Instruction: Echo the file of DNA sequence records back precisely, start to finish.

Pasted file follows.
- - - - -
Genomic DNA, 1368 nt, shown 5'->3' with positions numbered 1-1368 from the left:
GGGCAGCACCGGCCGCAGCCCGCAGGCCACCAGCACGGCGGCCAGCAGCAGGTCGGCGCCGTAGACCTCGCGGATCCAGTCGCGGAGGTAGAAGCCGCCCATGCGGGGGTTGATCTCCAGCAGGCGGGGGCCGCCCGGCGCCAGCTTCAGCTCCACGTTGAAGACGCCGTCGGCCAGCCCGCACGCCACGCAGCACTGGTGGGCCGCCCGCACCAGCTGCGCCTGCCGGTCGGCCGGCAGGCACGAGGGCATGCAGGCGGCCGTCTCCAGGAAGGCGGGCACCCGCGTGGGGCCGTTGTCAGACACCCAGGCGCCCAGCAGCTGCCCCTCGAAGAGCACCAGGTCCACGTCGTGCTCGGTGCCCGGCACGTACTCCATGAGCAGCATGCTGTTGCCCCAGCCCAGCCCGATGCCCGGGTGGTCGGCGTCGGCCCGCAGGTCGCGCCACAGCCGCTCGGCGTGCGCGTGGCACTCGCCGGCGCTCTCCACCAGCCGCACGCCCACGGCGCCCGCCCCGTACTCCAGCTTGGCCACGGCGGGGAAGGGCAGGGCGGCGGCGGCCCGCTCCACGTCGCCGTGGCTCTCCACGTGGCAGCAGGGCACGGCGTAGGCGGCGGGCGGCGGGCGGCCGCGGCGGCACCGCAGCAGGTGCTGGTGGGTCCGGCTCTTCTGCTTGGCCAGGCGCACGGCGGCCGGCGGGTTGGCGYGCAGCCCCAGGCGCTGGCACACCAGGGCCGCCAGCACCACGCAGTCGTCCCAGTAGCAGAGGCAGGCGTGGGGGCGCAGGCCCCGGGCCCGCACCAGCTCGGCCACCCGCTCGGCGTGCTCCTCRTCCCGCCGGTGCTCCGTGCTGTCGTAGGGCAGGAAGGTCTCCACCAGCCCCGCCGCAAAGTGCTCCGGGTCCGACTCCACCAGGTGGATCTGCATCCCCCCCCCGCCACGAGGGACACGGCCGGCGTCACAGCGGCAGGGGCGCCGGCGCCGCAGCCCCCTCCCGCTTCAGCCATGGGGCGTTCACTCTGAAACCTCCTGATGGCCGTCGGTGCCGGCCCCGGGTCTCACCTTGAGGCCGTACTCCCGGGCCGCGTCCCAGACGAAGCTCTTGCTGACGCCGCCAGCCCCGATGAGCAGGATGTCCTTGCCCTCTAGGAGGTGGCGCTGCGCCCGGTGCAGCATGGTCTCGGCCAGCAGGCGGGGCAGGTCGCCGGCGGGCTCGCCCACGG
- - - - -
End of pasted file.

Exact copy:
Genomic DNA, 1368 nt, shown 5'->3' with positions numbered 1-1368 from the left:
GGGCAGCACCGGCCGCAGCCCGCAGGCCACCAGCACGGCGGCCAGCAGCAGGTCGGCGCCGTAGACCTCGCGGATCCAGTCGCGGAGGTAGAAGCCGCCCATGCGGGGGTTGATCTCCAGCAGGCGGGGGCCGCCCGGCGCCAGCTTCAGCTCCACGTTGAAGACGCCGTCGGCCAGCCCGCACGCCACGCAGCACTGGTGGGCCGCCCGCACCAGCTGCGCCTGCCGGTCGGCCGGCAGGCACGAGGGCATGCAGGCGGCCGTCTCCAGGAAGGCGGGCACCCGCGTGGGGCCGTTGTCAGACACCCAGGCGCCCAGCAGCTGCCCCTCGAAGAGCACCAGGTCCACGTCGTGCTCGGTGCCCGGCACGTACTCCATGAGCAGCATGCTGTTGCCCCAGCCCAGCCCGATGCCCGGGTGGTCGGCGTCGGCCCGCAGGTCGCGCCACAGCCGCTCGGCGTGCGCGTGGCACTCGCCGGCGCTCTCCACCAGCCGCACGCCCACGGCGCCCGCCCCGTACTCCAGCTTGGCCACGGCGGGGAAGGGCAGGGCGGCGGCGGCCCGCTCCACGTCGCCGTGGCTCTCCACGTGGCAGCAGGGCACGGCGTAGGCGGCGGGCGGCGGGCGGCCGCGGCGGCACCGCAGCAGGTGCTGGTGGGTCCGGCTCTTCTGCTTGGCCAGGCGCACGGCGGCCGGCGGGTTGGCGYGCAGCCCCAGGCGCTGGCACACCAGGGCCGCCAGCACCACGCAGTCGTCCCAGTAGCAGAGGCAGGCGTGGGGGCGCAGGCCCCGGGCCCGCACCAGCTCGGCCACCCGCTCGGCGTGCTCCTCRTCCCGCCGGTGCTCCGTGCTGTCGTAGGGCAGGAAGGTCTCCACCAGCCCCGCCGCAAAGTGCTCCGGGTCCGACTCCACCAGGTGGATCTGCATCCCCCCCCCGCCACGAGGGACACGGCCGGCGTCACAGCGGCAGGGGCGCCGGCGCCGCAGCCCCCTCCCGCTTCAGCCATGGGGCGTTCACTCTGAAACCTCCTGATGGCCGTCGGTGCCGGCCCCGGGTCTCACCTTGAGGCCGTACTCCCGGGCCGCGTCCCAGACGAAGCTCTTGCTGACGCCGCCAGCCCCGATGAGCAGGATGTCCTTGCCCTCTAGGAGGTGGCGCTGCGCCCGGTGCAGCATGGTCTCGGCCAGCAGGCGGGGCAGGTCGCCGGCGGGCTCGCCCACGG